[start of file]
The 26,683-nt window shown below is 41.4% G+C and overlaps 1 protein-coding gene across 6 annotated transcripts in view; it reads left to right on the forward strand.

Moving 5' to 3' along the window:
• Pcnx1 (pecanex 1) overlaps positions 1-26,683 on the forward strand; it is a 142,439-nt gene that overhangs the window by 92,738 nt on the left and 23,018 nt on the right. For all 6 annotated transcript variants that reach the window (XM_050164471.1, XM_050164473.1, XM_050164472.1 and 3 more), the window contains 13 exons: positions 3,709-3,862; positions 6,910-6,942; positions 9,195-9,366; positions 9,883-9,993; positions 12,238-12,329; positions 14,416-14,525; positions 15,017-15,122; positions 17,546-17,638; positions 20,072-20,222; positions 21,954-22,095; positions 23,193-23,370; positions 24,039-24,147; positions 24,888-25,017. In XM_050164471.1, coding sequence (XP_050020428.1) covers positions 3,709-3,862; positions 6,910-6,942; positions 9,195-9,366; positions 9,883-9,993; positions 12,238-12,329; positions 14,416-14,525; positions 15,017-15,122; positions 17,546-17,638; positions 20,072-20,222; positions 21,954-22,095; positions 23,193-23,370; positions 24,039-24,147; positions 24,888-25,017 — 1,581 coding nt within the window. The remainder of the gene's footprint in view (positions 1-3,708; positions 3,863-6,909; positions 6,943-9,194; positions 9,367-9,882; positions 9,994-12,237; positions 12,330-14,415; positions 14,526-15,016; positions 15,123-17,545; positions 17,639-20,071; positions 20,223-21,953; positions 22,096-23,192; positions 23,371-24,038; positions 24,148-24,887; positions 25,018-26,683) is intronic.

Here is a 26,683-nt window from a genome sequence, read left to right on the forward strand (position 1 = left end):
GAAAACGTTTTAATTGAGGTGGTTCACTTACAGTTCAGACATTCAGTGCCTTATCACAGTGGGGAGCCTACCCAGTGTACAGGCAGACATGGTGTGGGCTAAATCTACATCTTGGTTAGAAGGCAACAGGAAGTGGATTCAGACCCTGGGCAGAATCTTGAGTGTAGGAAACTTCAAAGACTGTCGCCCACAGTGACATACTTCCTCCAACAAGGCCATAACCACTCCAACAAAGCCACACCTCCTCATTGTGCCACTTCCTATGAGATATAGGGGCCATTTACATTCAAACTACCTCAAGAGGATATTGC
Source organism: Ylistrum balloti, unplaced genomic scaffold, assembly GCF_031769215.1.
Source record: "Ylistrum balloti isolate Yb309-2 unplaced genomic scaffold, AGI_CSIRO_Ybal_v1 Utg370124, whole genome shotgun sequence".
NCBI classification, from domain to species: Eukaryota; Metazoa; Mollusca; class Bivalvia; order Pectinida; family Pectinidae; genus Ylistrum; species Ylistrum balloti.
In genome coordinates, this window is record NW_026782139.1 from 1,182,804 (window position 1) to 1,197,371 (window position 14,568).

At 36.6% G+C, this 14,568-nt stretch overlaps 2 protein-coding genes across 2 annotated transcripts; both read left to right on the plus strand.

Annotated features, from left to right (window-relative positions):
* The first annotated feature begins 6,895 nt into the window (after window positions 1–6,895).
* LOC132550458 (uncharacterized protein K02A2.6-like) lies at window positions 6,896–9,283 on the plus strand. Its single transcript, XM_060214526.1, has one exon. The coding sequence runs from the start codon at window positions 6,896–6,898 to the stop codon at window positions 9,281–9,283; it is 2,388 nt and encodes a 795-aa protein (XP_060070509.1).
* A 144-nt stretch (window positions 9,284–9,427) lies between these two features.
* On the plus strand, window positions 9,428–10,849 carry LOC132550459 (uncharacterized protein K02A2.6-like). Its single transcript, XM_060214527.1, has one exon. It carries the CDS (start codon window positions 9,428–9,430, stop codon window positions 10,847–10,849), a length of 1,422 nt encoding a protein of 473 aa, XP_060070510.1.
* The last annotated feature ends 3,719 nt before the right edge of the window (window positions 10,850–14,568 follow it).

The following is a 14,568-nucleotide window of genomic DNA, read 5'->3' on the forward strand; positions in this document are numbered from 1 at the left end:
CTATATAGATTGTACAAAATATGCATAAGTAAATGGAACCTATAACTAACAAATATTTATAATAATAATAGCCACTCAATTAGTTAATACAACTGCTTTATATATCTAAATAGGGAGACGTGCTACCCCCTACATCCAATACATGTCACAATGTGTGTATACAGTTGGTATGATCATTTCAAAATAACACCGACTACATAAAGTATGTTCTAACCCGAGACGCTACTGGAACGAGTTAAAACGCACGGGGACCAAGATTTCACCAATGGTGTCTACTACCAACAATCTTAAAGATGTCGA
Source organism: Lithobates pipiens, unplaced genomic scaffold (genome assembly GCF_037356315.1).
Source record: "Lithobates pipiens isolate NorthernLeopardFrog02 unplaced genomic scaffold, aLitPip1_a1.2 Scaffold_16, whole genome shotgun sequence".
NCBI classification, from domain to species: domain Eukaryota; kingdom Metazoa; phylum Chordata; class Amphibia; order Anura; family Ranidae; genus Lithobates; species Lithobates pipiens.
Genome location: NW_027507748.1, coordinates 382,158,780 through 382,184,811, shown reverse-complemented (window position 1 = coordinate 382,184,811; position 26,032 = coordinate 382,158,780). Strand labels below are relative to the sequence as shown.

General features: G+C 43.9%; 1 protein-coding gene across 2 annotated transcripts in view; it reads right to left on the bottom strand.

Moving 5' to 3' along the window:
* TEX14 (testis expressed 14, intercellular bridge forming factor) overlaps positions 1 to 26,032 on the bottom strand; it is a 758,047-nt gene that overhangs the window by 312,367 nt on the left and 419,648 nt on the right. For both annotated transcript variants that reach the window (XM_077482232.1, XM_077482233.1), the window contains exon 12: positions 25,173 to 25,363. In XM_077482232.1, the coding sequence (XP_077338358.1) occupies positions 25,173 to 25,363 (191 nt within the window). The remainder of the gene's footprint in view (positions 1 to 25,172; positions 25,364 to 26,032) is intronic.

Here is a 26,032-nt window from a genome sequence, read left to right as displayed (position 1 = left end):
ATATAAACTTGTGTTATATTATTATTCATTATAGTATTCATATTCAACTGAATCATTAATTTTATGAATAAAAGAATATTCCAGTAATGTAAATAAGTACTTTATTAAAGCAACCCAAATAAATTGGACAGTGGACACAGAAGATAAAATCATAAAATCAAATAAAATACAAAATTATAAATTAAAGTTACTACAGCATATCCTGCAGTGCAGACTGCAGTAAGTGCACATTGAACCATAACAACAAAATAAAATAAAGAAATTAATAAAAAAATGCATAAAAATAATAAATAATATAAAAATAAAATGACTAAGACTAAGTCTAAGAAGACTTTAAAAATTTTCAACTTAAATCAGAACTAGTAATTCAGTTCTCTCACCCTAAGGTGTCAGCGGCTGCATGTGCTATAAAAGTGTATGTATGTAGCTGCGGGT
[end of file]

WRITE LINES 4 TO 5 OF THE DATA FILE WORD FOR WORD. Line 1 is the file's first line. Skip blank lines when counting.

Here is a 26,683-nt window from a genome sequence, read left to right on the forward strand (position 1 = left end):
GAAAACGTTTTAATTGAGGTGGTTCACTTACAGTTCAGACATTCAGTGCCTTATCACAGTGGGGAGCCTACCCAGTGTACAGGCAGACATGGTGTGGGCTAAATCTACATCTTGGTTAGAAGGCAACAGGAAGTGGATTCAGACCCTGGGCAGAATCTTGAGTGTAGGAAACTTCAAAGACTGTCGCCCACAGTGACATACTTCCTCCAACAAGGCCATAACCACTCCAACAAAGCCACACCTCCTCATTGTGCCACTTCCTATGAGATATAGGGGCCATTTACATTCAAACTACCTCAAGAGGATATTGC